How much protein does a mom-to-be need?

While every person has her own individual protein requirements, in general, experts recommend that women eat around 60-70 grams of protein a day if she is not carrying multiples.

Why do some women use protein shakes during pregnancy?

Put aside any notion that protein powder is just for building muscle after a hard workout. Many women will opt for a protein shake during pregnancy for multiple reasons:

  • You’re experiencing morning sickness or a food aversion. Often times, protein powder may be the only protein source you can stomach.
  • You’re tired. If you’re too tired to cook up chicken breasts, protein powder is a quick and easy source of protein.
  • You’re vegan or vegetarian. You may be accustomed to leaning on vegan protein powders to help you meet your protein needs.

Whatever the reason, using protein powder and drinking protein shakes is common during pregnancy, and the question of whether it is safe for mom and baby during this precious time is a common concern.

What are the risks of drinking a protein shake during pregnancy?

When you are pregnant, you need to be more cautious about exposure to contaminants like BPA, lead, and mercury.

Exposing your baby to too many toxins during development may result in some serious outcomes such as:

  • Increased risk of preterm birth
  • Developmental defects
  • Miscarriage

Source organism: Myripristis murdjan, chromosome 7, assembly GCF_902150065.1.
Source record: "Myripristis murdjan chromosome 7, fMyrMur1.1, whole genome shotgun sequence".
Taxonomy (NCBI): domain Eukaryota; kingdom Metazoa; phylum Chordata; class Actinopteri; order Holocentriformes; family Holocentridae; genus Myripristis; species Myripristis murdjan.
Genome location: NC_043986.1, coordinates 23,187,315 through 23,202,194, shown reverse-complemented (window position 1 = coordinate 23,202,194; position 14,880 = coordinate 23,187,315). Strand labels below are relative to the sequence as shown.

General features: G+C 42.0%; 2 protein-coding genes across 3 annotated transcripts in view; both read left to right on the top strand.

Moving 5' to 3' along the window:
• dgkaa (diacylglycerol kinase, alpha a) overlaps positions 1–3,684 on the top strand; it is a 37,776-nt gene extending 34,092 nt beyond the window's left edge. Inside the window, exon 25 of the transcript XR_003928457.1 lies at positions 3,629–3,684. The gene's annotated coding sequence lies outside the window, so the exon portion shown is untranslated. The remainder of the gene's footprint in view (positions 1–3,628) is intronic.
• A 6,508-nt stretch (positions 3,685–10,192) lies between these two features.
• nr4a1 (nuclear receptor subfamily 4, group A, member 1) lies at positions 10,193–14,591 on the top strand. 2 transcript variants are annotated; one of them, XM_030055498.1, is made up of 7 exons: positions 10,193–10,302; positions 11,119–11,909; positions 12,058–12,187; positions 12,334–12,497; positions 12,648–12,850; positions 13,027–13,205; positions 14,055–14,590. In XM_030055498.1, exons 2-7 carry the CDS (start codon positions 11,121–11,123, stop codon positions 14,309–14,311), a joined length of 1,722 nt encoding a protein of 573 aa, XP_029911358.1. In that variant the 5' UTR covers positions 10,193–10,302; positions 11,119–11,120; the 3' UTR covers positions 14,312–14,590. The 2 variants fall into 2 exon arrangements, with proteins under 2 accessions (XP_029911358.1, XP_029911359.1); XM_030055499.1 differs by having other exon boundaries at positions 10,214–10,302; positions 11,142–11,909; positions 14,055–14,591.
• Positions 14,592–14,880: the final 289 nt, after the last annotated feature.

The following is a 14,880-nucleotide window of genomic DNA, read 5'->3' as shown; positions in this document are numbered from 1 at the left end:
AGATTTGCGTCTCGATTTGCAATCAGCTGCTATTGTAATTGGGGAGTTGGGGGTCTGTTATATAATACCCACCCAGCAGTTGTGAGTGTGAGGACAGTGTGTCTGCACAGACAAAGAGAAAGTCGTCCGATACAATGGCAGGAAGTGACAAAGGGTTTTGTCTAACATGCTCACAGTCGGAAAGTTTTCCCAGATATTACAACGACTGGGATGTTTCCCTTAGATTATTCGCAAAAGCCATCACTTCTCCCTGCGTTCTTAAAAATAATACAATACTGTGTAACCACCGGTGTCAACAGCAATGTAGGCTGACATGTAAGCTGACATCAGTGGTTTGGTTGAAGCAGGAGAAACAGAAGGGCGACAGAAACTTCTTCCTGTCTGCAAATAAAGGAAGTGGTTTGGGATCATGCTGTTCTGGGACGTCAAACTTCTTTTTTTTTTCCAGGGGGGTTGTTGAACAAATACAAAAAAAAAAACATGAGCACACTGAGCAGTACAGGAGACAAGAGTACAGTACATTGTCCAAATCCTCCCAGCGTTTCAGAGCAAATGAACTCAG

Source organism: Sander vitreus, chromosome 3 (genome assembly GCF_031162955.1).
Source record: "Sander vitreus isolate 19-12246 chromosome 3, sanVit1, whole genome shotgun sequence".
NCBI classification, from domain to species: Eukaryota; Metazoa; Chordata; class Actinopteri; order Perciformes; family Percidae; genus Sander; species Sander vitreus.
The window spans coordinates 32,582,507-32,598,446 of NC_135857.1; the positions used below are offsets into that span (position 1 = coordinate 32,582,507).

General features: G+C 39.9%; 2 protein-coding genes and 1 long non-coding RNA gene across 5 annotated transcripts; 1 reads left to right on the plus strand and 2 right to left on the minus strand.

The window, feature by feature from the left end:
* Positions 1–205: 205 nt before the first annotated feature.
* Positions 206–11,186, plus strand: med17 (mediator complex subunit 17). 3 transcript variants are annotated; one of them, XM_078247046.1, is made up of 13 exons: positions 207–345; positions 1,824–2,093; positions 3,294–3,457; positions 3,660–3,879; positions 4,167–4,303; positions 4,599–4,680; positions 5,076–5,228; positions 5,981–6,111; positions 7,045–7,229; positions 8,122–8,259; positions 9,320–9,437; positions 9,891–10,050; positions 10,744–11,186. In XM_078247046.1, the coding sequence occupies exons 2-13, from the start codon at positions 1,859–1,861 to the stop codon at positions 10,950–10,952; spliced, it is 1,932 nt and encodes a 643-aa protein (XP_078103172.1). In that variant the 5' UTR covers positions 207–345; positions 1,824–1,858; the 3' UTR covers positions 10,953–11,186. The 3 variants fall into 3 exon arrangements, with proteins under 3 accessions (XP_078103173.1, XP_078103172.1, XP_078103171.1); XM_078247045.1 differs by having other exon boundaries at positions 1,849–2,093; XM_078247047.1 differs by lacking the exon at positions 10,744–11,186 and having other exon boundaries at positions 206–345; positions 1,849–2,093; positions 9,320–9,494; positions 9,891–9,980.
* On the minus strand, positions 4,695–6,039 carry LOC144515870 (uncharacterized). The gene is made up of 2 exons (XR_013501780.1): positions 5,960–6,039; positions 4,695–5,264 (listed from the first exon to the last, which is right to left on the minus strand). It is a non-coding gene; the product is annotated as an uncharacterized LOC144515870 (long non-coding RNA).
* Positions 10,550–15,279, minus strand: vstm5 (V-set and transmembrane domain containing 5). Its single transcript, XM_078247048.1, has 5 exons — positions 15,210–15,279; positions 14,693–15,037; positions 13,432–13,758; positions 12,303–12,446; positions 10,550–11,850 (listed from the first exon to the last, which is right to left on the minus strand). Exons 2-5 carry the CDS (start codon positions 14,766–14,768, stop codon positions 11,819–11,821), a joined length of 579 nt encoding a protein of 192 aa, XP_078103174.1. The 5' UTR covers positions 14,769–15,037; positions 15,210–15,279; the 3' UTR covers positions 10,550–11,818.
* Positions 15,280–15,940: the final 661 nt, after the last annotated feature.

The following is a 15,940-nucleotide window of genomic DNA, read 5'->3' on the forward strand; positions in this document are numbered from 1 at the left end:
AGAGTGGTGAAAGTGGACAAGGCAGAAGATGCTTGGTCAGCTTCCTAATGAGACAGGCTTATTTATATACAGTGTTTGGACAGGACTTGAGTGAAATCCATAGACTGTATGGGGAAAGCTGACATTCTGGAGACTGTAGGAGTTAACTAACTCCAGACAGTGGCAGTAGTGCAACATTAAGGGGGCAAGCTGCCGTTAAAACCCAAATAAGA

• Hearing challenges

The FDA considers protein powders a dietary supplement. Thus, the governing body does not regulate them to make sure they are safe or effective.

Luckily, non-profit groups like the Clean Label Project have brought transparency to the consumer. This group independently tests products like protein powders for environmental contaminants and brings the results to the public.

Surprisingly, the group found that many organic protein powders contain more contaminants when compared with their conventional counterpart!

Additionally, many protein powder manufacturers are verifying the purity of their product by using third-party companies. You can find this information on the label.

Whey vs. plant-based protein: does it matter?

Animal proteins provide all essential amino acids and are considered “complete“. On the other hand, vegetable-based protein sources generally lack one or more essential amino acids. Some brands of vegetable-based protein powders will add some of the “missing” amino acids to the protein powder’s composition, so each brand needs to be evaluated individually.

Eating too much whey protein can cause digestive issues such as nausea, flatulence, diarrhea, pain and cramping. Some people are also allergic to whey. Generally speaking, whey protein has an excellent safety profile and most people can consume it without problems.

If choosing a whey protein powder, opting for a grass-fed option will provide mom with some anti-inflammatory omega-3 fatty acids.

This Article was adapted from Eat This article written by Juna Registered Dietician & Nutritionist and Member of the Juna Expert Advisory Board, Lauren Manaker MS, RDN, LD, CLEC, CPT